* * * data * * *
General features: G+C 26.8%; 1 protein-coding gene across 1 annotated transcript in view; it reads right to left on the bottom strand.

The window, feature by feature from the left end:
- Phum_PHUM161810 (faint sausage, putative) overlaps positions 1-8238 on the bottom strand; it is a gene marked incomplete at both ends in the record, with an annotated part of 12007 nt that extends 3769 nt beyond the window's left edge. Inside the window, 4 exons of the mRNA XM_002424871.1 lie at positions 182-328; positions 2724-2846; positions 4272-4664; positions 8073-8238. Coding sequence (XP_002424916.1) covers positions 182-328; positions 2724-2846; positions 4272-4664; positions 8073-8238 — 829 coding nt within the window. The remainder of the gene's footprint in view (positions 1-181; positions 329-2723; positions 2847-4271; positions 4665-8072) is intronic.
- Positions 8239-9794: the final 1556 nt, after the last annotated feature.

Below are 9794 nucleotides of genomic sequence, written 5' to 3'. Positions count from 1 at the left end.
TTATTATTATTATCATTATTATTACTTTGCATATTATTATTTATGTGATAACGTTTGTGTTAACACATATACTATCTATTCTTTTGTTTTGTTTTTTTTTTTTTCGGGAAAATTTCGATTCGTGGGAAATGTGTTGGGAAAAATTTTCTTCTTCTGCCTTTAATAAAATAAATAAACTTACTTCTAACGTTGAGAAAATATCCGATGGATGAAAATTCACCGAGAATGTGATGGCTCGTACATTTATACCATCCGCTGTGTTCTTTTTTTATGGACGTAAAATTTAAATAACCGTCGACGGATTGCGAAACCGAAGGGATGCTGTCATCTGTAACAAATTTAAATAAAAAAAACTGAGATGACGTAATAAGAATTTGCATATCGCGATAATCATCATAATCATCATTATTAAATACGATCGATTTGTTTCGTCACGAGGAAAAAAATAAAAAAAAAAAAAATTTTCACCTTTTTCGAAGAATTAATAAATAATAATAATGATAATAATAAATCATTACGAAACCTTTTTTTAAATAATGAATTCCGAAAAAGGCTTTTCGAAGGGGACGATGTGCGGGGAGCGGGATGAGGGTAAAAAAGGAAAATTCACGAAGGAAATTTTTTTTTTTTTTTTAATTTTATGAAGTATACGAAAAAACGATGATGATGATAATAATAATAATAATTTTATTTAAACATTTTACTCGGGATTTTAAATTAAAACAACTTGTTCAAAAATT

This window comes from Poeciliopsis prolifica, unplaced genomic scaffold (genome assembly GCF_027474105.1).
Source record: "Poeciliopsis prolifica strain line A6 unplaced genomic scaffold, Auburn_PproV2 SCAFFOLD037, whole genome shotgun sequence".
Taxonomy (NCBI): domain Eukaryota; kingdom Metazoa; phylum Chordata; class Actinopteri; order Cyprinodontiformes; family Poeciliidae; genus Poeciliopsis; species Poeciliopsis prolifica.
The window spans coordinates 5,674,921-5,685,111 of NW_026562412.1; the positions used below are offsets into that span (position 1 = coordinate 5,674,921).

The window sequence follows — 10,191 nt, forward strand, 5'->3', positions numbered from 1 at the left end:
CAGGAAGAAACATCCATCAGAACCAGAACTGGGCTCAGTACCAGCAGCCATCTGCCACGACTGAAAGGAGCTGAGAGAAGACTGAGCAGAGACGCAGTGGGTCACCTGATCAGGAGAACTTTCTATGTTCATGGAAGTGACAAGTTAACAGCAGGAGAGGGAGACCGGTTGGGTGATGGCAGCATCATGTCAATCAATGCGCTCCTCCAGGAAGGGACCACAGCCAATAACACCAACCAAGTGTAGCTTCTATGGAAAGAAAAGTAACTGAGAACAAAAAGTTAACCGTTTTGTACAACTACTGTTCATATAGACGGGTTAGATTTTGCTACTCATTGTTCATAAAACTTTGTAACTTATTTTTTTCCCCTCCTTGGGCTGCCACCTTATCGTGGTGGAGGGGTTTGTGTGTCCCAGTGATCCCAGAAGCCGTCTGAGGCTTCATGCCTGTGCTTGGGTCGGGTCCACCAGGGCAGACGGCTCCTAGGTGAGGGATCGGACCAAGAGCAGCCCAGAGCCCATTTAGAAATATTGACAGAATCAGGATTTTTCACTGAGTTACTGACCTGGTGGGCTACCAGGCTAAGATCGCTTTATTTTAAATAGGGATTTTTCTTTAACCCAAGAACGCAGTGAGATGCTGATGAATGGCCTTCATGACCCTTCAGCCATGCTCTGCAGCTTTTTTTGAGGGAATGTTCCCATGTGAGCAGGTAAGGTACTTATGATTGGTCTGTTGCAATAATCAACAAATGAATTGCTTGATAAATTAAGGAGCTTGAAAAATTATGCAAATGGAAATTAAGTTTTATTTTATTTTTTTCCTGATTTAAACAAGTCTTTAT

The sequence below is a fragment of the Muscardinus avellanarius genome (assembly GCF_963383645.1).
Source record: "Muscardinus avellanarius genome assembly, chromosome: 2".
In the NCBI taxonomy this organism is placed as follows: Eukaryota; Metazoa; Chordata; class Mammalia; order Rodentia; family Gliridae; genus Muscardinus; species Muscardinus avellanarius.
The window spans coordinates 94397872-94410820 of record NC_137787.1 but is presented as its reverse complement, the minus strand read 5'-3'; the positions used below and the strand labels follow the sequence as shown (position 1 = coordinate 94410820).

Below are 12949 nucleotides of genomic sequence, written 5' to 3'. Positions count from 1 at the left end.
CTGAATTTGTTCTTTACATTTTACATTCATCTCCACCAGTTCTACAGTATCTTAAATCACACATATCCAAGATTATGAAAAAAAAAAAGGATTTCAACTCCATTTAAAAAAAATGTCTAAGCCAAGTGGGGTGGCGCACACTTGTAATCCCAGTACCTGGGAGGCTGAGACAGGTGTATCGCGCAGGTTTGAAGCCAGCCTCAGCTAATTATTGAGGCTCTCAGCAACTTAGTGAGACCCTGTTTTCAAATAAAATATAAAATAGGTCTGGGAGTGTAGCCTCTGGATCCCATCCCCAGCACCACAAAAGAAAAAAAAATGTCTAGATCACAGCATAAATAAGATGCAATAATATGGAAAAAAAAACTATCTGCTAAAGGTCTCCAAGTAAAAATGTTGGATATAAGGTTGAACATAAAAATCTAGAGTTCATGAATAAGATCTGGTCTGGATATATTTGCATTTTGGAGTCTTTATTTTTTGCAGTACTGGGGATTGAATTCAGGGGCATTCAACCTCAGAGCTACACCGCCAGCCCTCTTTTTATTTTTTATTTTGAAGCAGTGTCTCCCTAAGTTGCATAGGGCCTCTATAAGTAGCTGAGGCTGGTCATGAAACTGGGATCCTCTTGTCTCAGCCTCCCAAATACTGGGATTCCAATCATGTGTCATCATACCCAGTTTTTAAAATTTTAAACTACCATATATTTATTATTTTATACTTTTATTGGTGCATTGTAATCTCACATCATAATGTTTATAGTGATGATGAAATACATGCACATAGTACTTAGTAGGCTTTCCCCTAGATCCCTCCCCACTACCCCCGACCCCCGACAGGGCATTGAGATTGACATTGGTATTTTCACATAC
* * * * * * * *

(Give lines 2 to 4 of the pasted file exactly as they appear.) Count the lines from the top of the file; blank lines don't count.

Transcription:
The window, feature by feature from the left end:
- Phum_PHUM161810 (faint sausage, putative) overlaps positions 1-8238 on the bottom strand; it is a gene marked incomplete at both ends in the record, with an annotated part of 12007 nt that extends 3769 nt beyond the window's left edge. Inside the window, 4 exons of the mRNA XM_002424871.1 lie at positions 182-328; positions 2724-2846; positions 4272-4664; positions 8073-8238. Coding sequence (XP_002424916.1) covers positions 182-328; positions 2724-2846; positions 4272-4664; positions 8073-8238 — 829 coding nt within the window. The remainder of the gene's footprint in view (positions 1-181; positions 329-2723; positions 2847-4271; positions 4665-8072) is intronic.
- Positions 8239-9794: the final 1556 nt, after the last annotated feature.